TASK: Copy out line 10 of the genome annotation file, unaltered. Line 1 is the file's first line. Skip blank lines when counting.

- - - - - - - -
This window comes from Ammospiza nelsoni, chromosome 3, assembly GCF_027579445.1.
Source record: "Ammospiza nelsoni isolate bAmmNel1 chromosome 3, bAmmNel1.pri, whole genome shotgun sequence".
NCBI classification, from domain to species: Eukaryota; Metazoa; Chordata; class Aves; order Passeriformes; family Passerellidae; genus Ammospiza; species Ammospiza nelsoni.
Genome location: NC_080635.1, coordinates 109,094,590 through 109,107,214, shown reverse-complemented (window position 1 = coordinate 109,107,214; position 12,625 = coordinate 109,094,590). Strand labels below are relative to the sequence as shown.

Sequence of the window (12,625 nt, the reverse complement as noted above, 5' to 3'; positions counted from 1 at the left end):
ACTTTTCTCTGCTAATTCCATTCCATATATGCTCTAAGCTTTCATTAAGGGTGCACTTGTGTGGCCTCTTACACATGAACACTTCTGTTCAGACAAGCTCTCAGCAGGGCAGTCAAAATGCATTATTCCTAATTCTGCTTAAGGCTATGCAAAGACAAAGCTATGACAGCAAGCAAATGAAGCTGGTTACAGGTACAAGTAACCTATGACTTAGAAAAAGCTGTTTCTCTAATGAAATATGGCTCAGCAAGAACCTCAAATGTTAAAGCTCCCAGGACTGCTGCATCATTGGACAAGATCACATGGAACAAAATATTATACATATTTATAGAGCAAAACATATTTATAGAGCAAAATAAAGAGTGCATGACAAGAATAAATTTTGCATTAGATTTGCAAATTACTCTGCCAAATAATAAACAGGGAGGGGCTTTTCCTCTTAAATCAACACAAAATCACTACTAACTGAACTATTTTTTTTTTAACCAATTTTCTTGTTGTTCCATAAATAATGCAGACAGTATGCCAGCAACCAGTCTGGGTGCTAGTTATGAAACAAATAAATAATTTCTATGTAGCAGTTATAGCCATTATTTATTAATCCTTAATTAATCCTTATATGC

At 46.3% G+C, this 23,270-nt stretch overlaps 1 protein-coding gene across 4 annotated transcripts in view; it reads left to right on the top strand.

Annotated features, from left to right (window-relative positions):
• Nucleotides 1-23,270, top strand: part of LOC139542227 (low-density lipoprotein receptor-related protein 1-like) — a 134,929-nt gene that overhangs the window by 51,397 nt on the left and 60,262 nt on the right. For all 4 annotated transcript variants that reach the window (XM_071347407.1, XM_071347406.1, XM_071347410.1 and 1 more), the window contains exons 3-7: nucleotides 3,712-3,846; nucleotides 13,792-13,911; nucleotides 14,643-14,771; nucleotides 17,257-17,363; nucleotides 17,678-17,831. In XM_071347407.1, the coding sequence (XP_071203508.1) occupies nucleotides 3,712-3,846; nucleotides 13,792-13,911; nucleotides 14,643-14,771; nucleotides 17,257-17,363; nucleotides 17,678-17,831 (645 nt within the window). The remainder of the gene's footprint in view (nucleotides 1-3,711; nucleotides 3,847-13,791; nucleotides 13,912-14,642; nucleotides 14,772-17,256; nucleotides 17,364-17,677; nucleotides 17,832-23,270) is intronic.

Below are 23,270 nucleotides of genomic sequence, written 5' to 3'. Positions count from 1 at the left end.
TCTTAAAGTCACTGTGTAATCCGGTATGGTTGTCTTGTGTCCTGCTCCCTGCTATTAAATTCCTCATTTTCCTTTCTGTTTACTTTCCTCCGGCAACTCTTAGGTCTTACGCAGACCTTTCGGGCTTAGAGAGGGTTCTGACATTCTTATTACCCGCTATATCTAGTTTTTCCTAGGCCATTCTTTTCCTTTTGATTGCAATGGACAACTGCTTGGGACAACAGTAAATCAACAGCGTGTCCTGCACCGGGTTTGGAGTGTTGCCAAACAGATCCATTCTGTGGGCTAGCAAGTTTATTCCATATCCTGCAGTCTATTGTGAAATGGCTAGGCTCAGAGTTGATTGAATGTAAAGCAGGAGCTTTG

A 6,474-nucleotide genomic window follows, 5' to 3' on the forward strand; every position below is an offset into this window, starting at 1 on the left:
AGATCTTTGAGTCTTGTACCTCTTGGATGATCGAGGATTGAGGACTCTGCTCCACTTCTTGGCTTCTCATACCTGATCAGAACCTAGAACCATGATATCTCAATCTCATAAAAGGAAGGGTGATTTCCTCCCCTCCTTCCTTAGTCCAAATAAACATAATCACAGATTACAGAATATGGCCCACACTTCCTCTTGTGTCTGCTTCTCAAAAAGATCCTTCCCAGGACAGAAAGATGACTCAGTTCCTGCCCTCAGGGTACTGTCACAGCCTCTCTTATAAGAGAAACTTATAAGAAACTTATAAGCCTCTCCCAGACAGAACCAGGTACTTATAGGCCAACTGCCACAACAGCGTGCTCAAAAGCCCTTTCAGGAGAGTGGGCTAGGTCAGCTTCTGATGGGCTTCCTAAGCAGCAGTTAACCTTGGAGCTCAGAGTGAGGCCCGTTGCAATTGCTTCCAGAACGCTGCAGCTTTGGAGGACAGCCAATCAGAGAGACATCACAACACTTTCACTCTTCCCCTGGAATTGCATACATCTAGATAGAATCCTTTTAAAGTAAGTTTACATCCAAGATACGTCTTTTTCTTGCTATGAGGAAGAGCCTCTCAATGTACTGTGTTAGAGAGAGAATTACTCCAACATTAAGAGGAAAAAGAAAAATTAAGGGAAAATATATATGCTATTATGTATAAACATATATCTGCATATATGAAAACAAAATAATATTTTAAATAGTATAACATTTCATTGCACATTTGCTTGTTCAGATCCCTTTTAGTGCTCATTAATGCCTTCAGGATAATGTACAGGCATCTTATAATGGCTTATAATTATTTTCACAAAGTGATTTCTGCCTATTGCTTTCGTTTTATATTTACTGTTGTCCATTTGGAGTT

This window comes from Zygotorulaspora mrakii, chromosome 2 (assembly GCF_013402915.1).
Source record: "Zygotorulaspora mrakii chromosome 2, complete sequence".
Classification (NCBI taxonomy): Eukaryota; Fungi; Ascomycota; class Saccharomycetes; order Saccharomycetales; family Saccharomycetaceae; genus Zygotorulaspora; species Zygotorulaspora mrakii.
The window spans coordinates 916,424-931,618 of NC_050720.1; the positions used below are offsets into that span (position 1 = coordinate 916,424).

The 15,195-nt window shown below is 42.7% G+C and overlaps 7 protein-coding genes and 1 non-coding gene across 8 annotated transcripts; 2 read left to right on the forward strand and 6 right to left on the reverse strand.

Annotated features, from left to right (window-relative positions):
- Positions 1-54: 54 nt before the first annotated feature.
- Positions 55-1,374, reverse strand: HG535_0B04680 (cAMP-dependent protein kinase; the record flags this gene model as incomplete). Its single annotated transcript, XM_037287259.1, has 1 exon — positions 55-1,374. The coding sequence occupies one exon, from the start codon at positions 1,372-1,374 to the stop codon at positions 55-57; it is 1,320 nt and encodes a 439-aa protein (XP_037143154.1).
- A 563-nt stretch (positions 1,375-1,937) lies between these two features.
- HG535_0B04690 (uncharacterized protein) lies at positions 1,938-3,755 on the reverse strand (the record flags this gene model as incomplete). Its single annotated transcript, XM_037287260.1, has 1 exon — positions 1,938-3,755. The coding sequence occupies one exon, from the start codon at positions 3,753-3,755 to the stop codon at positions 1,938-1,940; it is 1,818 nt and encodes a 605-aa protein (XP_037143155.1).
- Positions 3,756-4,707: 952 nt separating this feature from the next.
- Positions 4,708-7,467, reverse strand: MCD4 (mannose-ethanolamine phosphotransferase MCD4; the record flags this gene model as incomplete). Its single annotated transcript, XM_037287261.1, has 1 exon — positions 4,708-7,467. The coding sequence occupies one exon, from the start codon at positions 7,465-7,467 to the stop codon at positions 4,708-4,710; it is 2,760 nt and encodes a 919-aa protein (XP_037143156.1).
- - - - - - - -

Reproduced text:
Below are 23,270 nucleotides of genomic sequence, written 5' to 3'. Positions count from 1 at the left end.